Happier to rent in a buyer's hell: The property-owning democracy has failed to recruit Andrew Marshall

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THE IDEA that I am a model of financial acumen would send most of my friends into paroxysms of hysterical laughter, and cause serious grief to the heads of several large banks. But I have done one smart thing in the last five years: I haven't bought a house.

I thought about it, back in 1987. Everybody urged me to 'get on the ladder'. But prices seemed to be too high, and the market buoyed by speculation. The signs were everywhere. Houses up the road from me in Croydon were selling for pounds 250,000. A quarter of a million pounds to live in Croydon?

A taxi driver told me his scheme for getting rich quick. 'I have a mortgage on a house in the East End,' he said, 'and two mortgages on flats in Docklands. They aren't built yet. But I'm quids in, aren't I? Property prices never go down.' God knows what happened to him when interest rates surged, property prices plunged and the market went into deep depression.

I was working at the Financial Times at the time and I knew enough about the state of the British economy to know that something was going badly wrong. So I carried on renting. Since then I have paid an average rent of about pounds 400 a month to live in quite pleasant places in London, well-situated and clean. That is about pounds 24,000 in accommodation costs. I would have spent much more if I had a mortgage; I would barely have dented the interest payments; and I would probably own a crumbling wreck that I could not shift for love nor money, with a pounds 20,000 loss on it, and a list of structural faults that could fill a small paperback.

I cannot in all honesty say that my decision was entirely economic, so I can't be too smug. My finances are chaotic, a topic that my bank manager and I occasionally discuss in non-consensual terms. Of course, if I was really smart I would have invested the cash I saved. No chance. It has been blown on - well, something. I have no savings and little debt, so interest rate rises and falls affect me very little. I don't have much to show for five years of renting, but I don't have massive debts, or a house I don't want, or a heart condition caused by standing outside estate agents' windows and watching a prized investment falling in value like a stone.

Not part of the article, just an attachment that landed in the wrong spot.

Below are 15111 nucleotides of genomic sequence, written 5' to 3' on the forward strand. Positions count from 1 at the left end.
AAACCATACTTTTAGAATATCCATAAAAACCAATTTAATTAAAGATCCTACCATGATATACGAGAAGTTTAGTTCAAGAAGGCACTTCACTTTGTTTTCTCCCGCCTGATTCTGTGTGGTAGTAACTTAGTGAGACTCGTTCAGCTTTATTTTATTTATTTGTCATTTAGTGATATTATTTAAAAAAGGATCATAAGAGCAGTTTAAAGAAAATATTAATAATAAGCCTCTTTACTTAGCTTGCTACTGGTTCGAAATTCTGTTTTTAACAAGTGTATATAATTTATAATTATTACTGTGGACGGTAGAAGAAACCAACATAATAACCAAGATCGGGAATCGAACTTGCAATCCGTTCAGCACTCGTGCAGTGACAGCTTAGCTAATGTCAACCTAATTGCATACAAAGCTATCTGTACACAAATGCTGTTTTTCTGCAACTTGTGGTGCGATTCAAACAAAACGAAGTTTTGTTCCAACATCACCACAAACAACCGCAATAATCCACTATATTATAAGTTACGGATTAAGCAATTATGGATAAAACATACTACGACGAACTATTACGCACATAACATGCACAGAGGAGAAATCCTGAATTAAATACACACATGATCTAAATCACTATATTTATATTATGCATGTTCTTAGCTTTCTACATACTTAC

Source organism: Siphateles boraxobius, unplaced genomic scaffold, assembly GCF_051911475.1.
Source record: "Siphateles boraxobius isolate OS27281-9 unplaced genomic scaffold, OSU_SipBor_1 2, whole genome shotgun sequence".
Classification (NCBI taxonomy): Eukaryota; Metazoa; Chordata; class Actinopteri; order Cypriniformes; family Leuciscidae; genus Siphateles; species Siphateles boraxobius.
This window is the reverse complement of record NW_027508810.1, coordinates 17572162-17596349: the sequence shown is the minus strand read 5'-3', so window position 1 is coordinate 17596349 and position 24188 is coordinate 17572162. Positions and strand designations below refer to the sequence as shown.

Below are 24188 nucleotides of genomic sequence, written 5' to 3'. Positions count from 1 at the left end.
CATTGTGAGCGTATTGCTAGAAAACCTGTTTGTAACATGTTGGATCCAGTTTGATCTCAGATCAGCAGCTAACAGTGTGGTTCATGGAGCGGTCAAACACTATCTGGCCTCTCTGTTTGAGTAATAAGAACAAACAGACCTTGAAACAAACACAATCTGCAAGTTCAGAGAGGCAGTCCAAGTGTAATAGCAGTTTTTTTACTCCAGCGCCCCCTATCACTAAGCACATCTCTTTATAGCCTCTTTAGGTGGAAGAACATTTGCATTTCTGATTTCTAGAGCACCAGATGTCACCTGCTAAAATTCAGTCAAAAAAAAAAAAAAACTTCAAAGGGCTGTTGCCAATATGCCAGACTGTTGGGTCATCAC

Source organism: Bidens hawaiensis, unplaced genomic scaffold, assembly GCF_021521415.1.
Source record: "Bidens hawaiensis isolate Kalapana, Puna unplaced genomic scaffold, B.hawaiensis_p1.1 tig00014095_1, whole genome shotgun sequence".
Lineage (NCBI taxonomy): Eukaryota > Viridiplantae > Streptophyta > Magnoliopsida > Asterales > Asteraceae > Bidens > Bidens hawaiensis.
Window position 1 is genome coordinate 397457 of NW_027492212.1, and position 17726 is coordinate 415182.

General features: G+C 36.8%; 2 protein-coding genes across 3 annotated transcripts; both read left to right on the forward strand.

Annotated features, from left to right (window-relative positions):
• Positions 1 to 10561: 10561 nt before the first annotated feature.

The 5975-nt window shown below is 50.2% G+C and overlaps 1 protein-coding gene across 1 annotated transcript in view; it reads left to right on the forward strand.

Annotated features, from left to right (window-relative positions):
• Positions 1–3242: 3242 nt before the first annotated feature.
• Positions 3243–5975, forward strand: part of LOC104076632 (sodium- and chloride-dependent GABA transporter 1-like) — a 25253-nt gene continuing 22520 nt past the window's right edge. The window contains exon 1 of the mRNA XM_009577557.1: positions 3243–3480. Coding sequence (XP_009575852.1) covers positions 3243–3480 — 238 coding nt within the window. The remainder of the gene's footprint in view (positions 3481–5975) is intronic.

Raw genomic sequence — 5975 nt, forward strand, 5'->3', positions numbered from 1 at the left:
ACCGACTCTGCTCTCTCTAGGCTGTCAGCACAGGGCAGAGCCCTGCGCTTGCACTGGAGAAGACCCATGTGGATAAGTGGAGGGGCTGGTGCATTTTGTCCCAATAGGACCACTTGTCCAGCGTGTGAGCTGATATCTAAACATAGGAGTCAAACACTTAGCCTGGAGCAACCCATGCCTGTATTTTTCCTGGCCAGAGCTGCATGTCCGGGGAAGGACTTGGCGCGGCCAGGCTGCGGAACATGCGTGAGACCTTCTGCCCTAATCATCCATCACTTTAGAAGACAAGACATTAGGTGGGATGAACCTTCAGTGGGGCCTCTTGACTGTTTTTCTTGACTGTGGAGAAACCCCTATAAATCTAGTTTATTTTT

If people who have lost money on their houses are to be compensated, as has been recommended, it will be nice to see that John Maynard Keynes is making something of a comeback, after a decade when market forces were supposed to be the only arbiter of social good. One of Keynes's great breakthroughs was to realise that in the battle between savers and spenders, it was not always the former who were in the right.

However, it should not be forgotten that many people who have lost out bought for speculative reasons: they over-extended themselves because they believed there were big profits to be had. For years I had to listen to dull stories about the geography of Wandsworth, and the genius of capitalism, often from estate agents. I don't much like estate agents. The last flat I rented had been previously owned by an estate agent. A nasty piece of work, he had his company car registered at the flat, and I had regular visits from the bailiffs because he wouldn't pay his parking fines. The company he worked for went out of business, and he disappeared. Estate agents also tried on two occasions in the last three years to persuade me that the market was recovering. They all tried to flog me disgusting hell-holes in places I didn't want to live, and the excuse was always the same: the price was going to rocket. I think the fact that I had not been absorbed into the property-owning democracy offended their sense of personal self-esteem.

Of course renting makes one inherently suspect. It carries associations, in this country, of instability and unreliability that are entirely absent in most countries. But it is now apparent that the scale and forms of property ownership have damaged the British economy. More to the point, the fact that so much investment has been ploughed into property distorted the economy at a key time, adding to the burden of personal debt. The Government is partly to blame for that, but so is the peculiar British vice of believing that money could be made for nothing. In fact, property prices have just about kept pace with inflation since the war. But it is a powerful idea that, through a little inside knowledge and a smart address, you could buck the market.

It is this that has more to do with the property boom than any great British penchant for domestic stability. In the post-war era, property has seemed to be a good bet; and you could always rely on the Government to come along with a nice burst of inflation afterwards, to wipe out the debts and take the price up. Now John Major says he wants low inflation, the game is up.

Or is it? There are a lot of property- owning voters out there, a lot of angry, unhappy people, and they exercise a powerful influence on the Conservative Party. In the last few weeks, in an attempt to keep the building societies happy, the Government has cut rates for National Savings. I suspect that little will change, least of all the cocktail party chat about undiscovered parts of north Kensington. And Mr Major looks a bit too much like an estate agent for my liking.

(Photograph omitted)